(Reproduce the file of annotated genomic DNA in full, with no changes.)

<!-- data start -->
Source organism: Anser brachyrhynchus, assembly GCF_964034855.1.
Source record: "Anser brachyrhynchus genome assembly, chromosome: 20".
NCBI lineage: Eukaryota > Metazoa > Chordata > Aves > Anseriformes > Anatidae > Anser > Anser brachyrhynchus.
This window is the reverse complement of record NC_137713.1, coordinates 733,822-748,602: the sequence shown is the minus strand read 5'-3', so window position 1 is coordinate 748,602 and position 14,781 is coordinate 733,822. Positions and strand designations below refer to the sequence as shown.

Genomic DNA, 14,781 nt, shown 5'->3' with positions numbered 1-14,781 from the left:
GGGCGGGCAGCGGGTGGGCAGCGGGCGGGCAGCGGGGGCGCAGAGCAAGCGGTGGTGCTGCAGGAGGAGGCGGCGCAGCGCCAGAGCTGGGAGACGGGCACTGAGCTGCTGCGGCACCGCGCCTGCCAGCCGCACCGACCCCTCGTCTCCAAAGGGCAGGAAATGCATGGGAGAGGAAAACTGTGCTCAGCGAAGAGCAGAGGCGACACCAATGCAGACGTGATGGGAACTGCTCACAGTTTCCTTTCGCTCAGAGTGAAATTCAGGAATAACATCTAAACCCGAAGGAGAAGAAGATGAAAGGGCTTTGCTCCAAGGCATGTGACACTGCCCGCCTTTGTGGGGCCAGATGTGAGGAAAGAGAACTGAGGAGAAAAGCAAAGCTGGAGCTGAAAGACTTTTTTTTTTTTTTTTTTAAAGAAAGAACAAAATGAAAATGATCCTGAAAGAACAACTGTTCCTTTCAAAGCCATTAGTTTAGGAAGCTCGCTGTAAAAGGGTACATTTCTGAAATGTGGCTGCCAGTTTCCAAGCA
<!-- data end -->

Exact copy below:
Source organism: Anser brachyrhynchus, assembly GCF_964034855.1.
Source record: "Anser brachyrhynchus genome assembly, chromosome: 20".
NCBI lineage: Eukaryota > Metazoa > Chordata > Aves > Anseriformes > Anatidae > Anser > Anser brachyrhynchus.
This window is the reverse complement of record NC_137713.1, coordinates 733,822-748,602: the sequence shown is the minus strand read 5'-3', so window position 1 is coordinate 748,602 and position 14,781 is coordinate 733,822. Positions and strand designations below refer to the sequence as shown.

Genomic DNA, 14,781 nt, shown 5'->3' with positions numbered 1-14,781 from the left:
GGGCGGGCAGCGGGTGGGCAGCGGGCGGGCAGCGGGGGCGCAGAGCAAGCGGTGGTGCTGCAGGAGGAGGCGGCGCAGCGCCAGAGCTGGGAGACGGGCACTGAGCTGCTGCGGCACCGCGCCTGCCAGCCGCACCGACCCCTCGTCTCCAAAGGGCAGGAAATGCATGGGAGAGGAAAACTGTGCTCAGCGAAGAGCAGAGGCGACACCAATGCAGACGTGATGGGAACTGCTCACAGTTTCCTTTCGCTCAGAGTGAAATTCAGGAATAACATCTAAACCCGAAGGAGAAGAAGATGAAAGGGCTTTGCTCCAAGGCATGTGACACTGCCCGCCTTTGTGGGGCCAGATGTGAGGAAAGAGAACTGAGGAGAAAAGCAAAGCTGGAGCTGAAAGACTTTTTTTTTTTTTTTTTTAAAGAAAGAACAAAATGAAAATGATCCTGAAAGAACAACTGTTCCTTTCAAAGCCATTAGTTTAGGAAGCTCGCTGTAAAAGGGTACATTTCTGAAATGTGGCTGCCAGTTTCCAAGCA